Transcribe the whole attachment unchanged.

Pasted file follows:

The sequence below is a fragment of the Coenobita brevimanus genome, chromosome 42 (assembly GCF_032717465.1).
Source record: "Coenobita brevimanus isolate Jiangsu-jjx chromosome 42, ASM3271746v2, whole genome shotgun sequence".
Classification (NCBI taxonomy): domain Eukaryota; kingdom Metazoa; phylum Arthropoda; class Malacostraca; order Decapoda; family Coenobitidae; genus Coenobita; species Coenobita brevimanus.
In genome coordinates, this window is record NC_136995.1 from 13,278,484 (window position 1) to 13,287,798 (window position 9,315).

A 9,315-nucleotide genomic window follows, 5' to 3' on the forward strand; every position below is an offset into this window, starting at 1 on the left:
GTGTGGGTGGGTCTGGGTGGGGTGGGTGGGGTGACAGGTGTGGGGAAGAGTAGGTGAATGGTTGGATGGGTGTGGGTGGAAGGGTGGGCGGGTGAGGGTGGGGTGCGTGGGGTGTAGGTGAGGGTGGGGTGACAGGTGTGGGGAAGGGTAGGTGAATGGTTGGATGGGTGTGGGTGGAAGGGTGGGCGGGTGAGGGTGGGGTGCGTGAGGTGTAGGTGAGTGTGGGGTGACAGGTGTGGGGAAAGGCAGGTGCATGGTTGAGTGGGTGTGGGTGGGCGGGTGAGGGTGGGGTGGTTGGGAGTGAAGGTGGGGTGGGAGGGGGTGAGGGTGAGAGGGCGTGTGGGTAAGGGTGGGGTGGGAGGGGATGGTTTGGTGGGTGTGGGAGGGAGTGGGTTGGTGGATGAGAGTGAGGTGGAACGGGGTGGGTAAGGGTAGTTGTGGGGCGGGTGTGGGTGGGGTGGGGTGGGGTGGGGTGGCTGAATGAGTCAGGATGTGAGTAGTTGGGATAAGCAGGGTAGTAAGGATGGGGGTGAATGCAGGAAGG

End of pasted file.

The sequence below is a fragment of the Coenobita brevimanus genome, chromosome 42 (assembly GCF_032717465.1).
Source record: "Coenobita brevimanus isolate Jiangsu-jjx chromosome 42, ASM3271746v2, whole genome shotgun sequence".
Classification (NCBI taxonomy): domain Eukaryota; kingdom Metazoa; phylum Arthropoda; class Malacostraca; order Decapoda; family Coenobitidae; genus Coenobita; species Coenobita brevimanus.
In genome coordinates, this window is record NC_136995.1 from 13,278,484 (window position 1) to 13,287,798 (window position 9,315).

A 9,315-nucleotide genomic window follows, 5' to 3' on the forward strand; every position below is an offset into this window, starting at 1 on the left:
GTGTGGGTGGGTCTGGGTGGGGTGGGTGGGGTGACAGGTGTGGGGAAGAGTAGGTGAATGGTTGGATGGGTGTGGGTGGAAGGGTGGGCGGGTGAGGGTGGGGTGCGTGGGGTGTAGGTGAGGGTGGGGTGACAGGTGTGGGGAAGGGTAGGTGAATGGTTGGATGGGTGTGGGTGGAAGGGTGGGCGGGTGAGGGTGGGGTGCGTGAGGTGTAGGTGAGTGTGGGGTGACAGGTGTGGGGAAAGGCAGGTGCATGGTTGAGTGGGTGTGGGTGGGCGGGTGAGGGTGGGGTGGTTGGGAGTGAAGGTGGGGTGGGAGGGGGTGAGGGTGAGAGGGCGTGTGGGTAAGGGTGGGGTGGGAGGGGATGGTTTGGTGGGTGTGGGAGGGAGTGGGTTGGTGGATGAGAGTGAGGTGGAACGGGGTGGGTAAGGGTAGTTGTGGGGCGGGTGTGGGTGGGGTGGGGTGGGGTGGGGTGGCTGAATGAGTCAGGATGTGAGTAGTTGGGATAAGCAGGGTAGTAAGGATGGGGGTGAATGCAGGAAGG